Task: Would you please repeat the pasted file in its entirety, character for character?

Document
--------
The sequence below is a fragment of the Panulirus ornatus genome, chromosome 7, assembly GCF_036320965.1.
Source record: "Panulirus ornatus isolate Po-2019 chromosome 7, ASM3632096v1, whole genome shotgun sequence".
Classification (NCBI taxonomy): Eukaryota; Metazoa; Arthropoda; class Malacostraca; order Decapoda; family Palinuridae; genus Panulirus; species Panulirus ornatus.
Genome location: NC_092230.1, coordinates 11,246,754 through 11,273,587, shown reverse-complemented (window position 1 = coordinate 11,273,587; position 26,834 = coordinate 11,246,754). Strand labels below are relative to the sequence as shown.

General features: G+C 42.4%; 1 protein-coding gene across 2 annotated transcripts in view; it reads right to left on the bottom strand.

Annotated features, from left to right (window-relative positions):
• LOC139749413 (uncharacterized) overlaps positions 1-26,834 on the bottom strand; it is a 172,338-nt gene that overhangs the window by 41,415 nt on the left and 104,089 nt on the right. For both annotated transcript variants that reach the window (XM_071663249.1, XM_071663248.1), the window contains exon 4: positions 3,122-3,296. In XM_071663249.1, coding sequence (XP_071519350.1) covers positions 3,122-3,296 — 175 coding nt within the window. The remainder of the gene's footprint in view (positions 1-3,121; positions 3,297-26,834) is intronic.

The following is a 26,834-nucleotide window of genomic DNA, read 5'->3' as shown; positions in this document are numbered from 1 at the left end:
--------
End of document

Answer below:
The sequence below is a fragment of the Panulirus ornatus genome, chromosome 7, assembly GCF_036320965.1.
Source record: "Panulirus ornatus isolate Po-2019 chromosome 7, ASM3632096v1, whole genome shotgun sequence".
Classification (NCBI taxonomy): Eukaryota; Metazoa; Arthropoda; class Malacostraca; order Decapoda; family Palinuridae; genus Panulirus; species Panulirus ornatus.
Genome location: NC_092230.1, coordinates 11,246,754 through 11,273,587, shown reverse-complemented (window position 1 = coordinate 11,273,587; position 26,834 = coordinate 11,246,754). Strand labels below are relative to the sequence as shown.

General features: G+C 42.4%; 1 protein-coding gene across 2 annotated transcripts in view; it reads right to left on the bottom strand.

Annotated features, from left to right (window-relative positions):
• LOC139749413 (uncharacterized) overlaps positions 1-26,834 on the bottom strand; it is a 172,338-nt gene that overhangs the window by 41,415 nt on the left and 104,089 nt on the right. For both annotated transcript variants that reach the window (XM_071663249.1, XM_071663248.1), the window contains exon 4: positions 3,122-3,296. In XM_071663249.1, coding sequence (XP_071519350.1) covers positions 3,122-3,296 — 175 coding nt within the window. The remainder of the gene's footprint in view (positions 1-3,121; positions 3,297-26,834) is intronic.

The following is a 26,834-nucleotide window of genomic DNA, read 5'->3' as shown; positions in this document are numbered from 1 at the left end: